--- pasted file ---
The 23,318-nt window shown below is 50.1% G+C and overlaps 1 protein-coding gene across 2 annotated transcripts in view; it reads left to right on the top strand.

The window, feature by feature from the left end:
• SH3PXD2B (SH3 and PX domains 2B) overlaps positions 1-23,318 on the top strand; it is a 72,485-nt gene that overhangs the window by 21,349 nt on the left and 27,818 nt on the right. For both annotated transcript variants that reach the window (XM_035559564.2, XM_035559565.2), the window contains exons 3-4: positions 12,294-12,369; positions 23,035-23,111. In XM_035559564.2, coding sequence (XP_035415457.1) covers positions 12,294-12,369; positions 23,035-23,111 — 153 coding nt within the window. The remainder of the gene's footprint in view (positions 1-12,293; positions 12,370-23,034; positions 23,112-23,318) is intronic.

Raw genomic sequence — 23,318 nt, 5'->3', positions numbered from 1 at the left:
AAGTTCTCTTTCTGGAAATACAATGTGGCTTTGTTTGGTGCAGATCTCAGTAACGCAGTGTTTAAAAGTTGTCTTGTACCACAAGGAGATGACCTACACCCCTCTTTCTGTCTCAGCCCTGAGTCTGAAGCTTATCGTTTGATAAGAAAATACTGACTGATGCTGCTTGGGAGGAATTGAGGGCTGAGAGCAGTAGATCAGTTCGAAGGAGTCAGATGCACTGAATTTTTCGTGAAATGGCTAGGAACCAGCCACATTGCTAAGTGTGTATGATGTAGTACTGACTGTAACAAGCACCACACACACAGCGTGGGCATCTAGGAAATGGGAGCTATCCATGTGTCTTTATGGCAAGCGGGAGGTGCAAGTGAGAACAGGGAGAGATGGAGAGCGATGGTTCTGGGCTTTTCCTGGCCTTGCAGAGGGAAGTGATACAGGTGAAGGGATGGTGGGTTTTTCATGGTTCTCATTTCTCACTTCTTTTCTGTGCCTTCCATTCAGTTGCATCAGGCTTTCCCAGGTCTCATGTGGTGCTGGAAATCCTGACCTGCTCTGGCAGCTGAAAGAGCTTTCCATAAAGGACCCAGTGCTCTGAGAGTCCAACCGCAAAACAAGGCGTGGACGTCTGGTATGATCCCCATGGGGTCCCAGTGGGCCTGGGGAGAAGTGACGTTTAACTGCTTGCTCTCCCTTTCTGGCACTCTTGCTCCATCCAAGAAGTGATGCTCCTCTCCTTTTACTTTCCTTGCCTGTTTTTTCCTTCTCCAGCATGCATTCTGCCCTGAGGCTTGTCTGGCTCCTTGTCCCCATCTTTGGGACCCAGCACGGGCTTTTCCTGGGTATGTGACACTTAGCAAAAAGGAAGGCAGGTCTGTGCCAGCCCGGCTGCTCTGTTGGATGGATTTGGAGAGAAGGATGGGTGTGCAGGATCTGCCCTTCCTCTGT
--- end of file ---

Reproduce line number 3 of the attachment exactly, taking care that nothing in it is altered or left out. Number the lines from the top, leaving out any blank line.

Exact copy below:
• SH3PXD2B (SH3 and PX domains 2B) overlaps positions 1-23,318 on the top strand; it is a 72,485-nt gene that overhangs the window by 21,349 nt on the left and 27,818 nt on the right. For both annotated transcript variants that reach the window (XM_035559564.2, XM_035559565.2), the window contains exons 3-4: positions 12,294-12,369; positions 23,035-23,111. In XM_035559564.2, coding sequence (XP_035415457.1) covers positions 12,294-12,369; positions 23,035-23,111 — 153 coding nt within the window. The remainder of the gene's footprint in view (positions 1-12,293; positions 12,370-23,034; positions 23,112-23,318) is intronic.